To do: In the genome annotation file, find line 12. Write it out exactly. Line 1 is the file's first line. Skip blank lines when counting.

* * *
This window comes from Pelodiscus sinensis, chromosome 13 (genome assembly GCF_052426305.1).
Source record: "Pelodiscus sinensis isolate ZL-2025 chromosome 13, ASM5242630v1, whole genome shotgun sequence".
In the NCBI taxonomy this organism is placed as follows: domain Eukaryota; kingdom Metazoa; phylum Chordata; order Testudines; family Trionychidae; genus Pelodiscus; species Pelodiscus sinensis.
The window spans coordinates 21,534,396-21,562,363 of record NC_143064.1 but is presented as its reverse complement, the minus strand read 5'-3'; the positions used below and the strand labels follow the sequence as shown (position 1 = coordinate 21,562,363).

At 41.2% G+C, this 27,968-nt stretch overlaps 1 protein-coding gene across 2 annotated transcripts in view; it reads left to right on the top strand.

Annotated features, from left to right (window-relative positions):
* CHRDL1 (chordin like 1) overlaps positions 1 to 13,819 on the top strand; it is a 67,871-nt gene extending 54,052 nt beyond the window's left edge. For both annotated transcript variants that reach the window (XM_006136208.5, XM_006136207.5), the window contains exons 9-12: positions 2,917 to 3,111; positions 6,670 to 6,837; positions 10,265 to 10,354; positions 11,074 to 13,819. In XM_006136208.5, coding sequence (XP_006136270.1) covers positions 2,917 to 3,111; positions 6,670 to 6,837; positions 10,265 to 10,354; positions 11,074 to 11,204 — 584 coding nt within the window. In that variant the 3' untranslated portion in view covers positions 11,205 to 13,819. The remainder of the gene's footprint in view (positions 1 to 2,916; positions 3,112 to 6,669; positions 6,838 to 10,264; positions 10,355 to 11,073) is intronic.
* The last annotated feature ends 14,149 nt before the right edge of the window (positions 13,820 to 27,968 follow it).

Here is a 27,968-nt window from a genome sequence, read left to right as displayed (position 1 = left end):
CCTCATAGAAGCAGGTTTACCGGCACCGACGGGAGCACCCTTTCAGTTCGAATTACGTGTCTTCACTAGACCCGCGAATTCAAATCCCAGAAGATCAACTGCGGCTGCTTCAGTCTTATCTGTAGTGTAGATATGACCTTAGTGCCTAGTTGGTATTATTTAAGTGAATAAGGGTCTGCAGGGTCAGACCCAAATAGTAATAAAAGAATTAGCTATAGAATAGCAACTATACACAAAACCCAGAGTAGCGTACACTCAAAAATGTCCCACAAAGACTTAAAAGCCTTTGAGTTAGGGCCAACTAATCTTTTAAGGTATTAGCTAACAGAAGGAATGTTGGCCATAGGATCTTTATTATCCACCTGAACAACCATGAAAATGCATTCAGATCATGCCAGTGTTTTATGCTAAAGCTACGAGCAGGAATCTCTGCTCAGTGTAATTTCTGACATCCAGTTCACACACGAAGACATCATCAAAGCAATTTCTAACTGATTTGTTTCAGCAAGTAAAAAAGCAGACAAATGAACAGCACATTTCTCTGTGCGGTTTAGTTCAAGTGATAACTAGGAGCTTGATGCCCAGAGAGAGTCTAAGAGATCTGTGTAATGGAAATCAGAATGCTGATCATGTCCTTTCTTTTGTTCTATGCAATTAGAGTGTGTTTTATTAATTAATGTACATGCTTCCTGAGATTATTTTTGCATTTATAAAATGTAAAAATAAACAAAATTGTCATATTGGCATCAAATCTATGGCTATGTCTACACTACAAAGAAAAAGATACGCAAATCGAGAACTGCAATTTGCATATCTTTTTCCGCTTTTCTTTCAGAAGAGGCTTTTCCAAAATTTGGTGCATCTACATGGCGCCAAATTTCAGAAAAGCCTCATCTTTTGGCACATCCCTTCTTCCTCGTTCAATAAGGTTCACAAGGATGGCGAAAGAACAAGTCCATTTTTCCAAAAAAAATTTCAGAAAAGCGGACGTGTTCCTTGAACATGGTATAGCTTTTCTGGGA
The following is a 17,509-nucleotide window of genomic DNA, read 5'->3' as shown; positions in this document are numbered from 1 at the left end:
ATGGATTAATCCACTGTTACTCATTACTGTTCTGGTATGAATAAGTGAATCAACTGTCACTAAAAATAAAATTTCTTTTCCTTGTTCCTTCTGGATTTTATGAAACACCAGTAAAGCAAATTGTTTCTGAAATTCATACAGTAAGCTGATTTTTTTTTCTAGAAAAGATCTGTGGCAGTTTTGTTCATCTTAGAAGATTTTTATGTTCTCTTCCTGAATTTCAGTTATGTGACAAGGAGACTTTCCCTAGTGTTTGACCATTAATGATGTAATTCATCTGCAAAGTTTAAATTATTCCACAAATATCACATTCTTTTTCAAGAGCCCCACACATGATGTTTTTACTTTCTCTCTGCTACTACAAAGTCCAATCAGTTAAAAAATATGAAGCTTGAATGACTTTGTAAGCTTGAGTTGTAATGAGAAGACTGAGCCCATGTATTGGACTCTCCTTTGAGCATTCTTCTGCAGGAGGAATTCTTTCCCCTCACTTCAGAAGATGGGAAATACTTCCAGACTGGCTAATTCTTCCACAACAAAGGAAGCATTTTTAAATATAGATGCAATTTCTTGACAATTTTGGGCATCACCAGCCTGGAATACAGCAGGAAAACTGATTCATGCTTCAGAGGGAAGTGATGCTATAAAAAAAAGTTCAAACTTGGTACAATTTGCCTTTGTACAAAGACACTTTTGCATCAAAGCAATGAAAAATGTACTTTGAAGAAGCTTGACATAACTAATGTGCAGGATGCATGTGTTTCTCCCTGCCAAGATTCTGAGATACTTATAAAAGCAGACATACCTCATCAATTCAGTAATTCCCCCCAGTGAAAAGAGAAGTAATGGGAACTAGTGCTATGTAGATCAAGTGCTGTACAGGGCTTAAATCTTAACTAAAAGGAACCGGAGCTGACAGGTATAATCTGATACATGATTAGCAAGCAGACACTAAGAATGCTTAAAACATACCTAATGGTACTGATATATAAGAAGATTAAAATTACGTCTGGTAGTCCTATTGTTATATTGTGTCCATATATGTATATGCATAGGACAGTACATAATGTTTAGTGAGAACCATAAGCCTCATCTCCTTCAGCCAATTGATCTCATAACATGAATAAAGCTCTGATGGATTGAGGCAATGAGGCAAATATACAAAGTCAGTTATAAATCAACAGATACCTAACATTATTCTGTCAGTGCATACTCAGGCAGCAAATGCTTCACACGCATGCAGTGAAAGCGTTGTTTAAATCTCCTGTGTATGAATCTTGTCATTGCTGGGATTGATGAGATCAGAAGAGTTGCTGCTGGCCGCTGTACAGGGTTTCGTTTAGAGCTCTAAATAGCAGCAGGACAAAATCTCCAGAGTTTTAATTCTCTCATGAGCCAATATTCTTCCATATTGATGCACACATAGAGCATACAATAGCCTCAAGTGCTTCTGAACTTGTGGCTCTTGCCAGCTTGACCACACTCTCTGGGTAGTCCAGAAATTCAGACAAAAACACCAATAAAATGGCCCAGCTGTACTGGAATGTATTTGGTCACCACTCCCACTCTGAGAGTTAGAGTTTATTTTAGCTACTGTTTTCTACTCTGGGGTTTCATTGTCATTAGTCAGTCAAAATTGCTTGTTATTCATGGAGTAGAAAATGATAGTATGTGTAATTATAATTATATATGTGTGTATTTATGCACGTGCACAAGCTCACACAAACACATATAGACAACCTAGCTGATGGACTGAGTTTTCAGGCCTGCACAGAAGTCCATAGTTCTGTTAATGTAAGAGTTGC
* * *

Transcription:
ATGGATTAATCCACTGTTACTCATTACTGTTCTGGTATGAATAAGTGAATCAACTGTCACTAAAAATAAAATTTCTTTTCCTTGTTCCTTCTGGATTTTATGAAACACCAGTAAAGCAAATTGTTTCTGAAATTCATACAGTAAGCTGATTTTTTTTTCTAGAAAAGATCTGTGGCAGTTTTGTTCATCTTAGAAGATTTTTATGTTCTCTTCCTGAATTTCAGTTATGTGACAAGGAGACTTTCCCTAGTGTTTGACCATTAATGATGTAATTCATCTGCAAAGTTTAAATTATTCCACAAATATCACATTCTTTTTCAAGAGCCCCACACATGATGTTTTTACTTTCTCTCTGCTACTACAAAGTCCAATCAGTTAAAAAATATGAAGCTTGAATGACTTTGTAAGCTTGAGTTGTAATGAGAAGACTGAGCCCATGTATTGGACTCTCCTTTGAGCATTCTTCTGCAGGAGGAATTCTTTCCCCTCACTTCAGAAGATGGGAAATACTTCCAGACTGGCTAATTCTTCCACAACAAAGGAAGCATTTTTAAATATAGATGCAATTTCTTGACAATTTTGGGCATCACCAGCCTGGAATACAGCAGGAAAACTGATTCATGCTTCAGAGGGAAGTGATGCTATAAAAAAAAGTTCAAACTTGGTACAATTTGCCTTTGTACAAAGACACTTTTGCATCAAAGCAATGAAAAATGTACTTTGAAGAAGCTTGACATAACTAATGTGCAGGATGCATGTGTTTCTCCCTGCCAAGATTCTGAGATACTTATAAAAGCAGACATACCTCATCAATTCAGTAATTCCCCCCAGTGAAAAGAGAAGTAATGGGAACTAGTGCTATGTAGATCAAGTGCTGTACAGGGCTTAAATCTTAACTAAAAGGAACCGGAGCTGACAGGTATAATCTGATACATGATTAGCAAGCAGACACTAAGAATGCTTAAAACATACCTAATGGTACTGATATATAAGAAGATTAAAATTACGTCTGGTAGTCCTATTGTTATATTGTGTCCATATATGTATATGCATAGGACAGTACATAATGTTTAGTGAGAACCATAAGCCTCATCTCCTTCAGCCAATTGATCTCATAACATGAATAAAGCTCTGATGGATTGAGGCAATGAGGCAAATATACAAAGTCAGTTATAAATCAACAGATACCTAACATTATTCTGTCAGTGCATACTCAGGCAGCAAATGCTTCACACGCATGCAGTGAAAGCGTTGTTTAAATCTCCTGTGTATGAATCTTGTCATTGCTGGGATTGATGAGATCAGAAGAGTTGCTGCTGGCCGCTGTACAGGGTTTCGTTTAGAGCTCTAAATAGCAGCAGGACAAAATCTCCAGAGTTTTAATTCTCTCATGAGCCAATATTCTTCCATATTGATGCACACATAGAGCATACAATAGCCTCAAGTGCTTCTGAACTTGTGGCTCTTGCCAGCTTGACCACACTCTCTGGGTAGTCCAGAAATTCAGACAAAAACACCAATAAAATGGCCCAGCTGTACTGGAATGTATTTGGTCACCACTCCCACTCTGAGAGTTAGAGTTTATTTTAGCTACTGTTTTCTACTCTGGGGTTTCATTGTCATTAGTCAGTCAAAATTGCTTGTTATTCATGGAGTAGAAAATGATAGTATGTGTAATTATAATTATATATGTGTGTATTTATGCACGTGCACAAGCTCACACAAACACATATAGACAACCTAGCTGATGGACTGAGTTTTCAGGCCTGCACAGAAGTCCATAGTTCTGTTAATGTAAGAGTTGC